Tips & Tools

Home Troubleshooting Guide For Your Heating and Air Conditioning System

Courtesy of: United Heating & Air Conditioning

We all may experience problems with our heating/air conditioning system that leave us less-than-comfortable. Often, the cause is simple; a switch position or filter change. This document lists some common residential problems and suggests thing you can try to solve those problems without needing to call a serviceman. Of course, annual checkups and servicing by a qualified technician do much to prevent problems and prolong the life of your heating and air conditioning systems.

We do recommend this, but in the meantime, follow these suggestions in the order listed below to get the best from your system.

Caution: Do Not remove protective covers from equipment. Injury or death from electric shock may occur.


System will not come on at all.

  1. Check your thermostat. Make sure it is switched to “cool,” the temperature is set to the temperature you want, and the fan switch is set to “Auto.”
  2. Reset electrical circuit breakers, a.) on or around the indoor unit, or possibly a wall type switch if you have a gas heater; or , b.) in the home’s main electrical panel (will be listed as A/C or Heater.)
  3. If you have a gas furnace, check the doors that provide access to the filter, If they are misaligned or not secure, the safety switch will not make contact. Install the door properly and securely.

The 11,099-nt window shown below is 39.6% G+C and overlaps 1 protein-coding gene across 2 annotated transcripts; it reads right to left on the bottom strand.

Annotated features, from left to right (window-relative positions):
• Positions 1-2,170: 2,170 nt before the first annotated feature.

System is running, but not cooling

  1. Check your thermostat. Make sure the fan switch is set to “Auto” and the temperature is set below the current thermometer reading.
  2. Check the circuit breaker/fuse box outside, connected by conduit to the outside portion of your air conditioning system (a large, vented metal structure roughly 3’ cubed, with a fan inside. The fan will be operating when system is cooling.) Reset if needed.
  3. Check your filter, If the filter is clogged, air will not flow, resulting in a frozen-over air evaporator coil inside. Replace our filer often. We recommend filter change at least bimonthly.

System is running continuously, getting colder and will not shut off.

  1. Check your thermostat to be sure it is on the desired temperature. If so, the contacts may be stuck, or some wires may be crossed.

Indoor fan will not shut off. System cooling ok

  1. Make sure the “FAN ON-AUTO-OFF” switch is in the ‘AUTO” position.

Water is leaking around equipment inside home

  1. Check filter. If clogged, it could cause ice to form in the system, which will then melt in your home. Leave the system off three to six hours to allow all the ice to melt after changing the filter.
  2. Make sure no return air vents into the system are blocked. This could also reduce airflow enough to cause icing-up.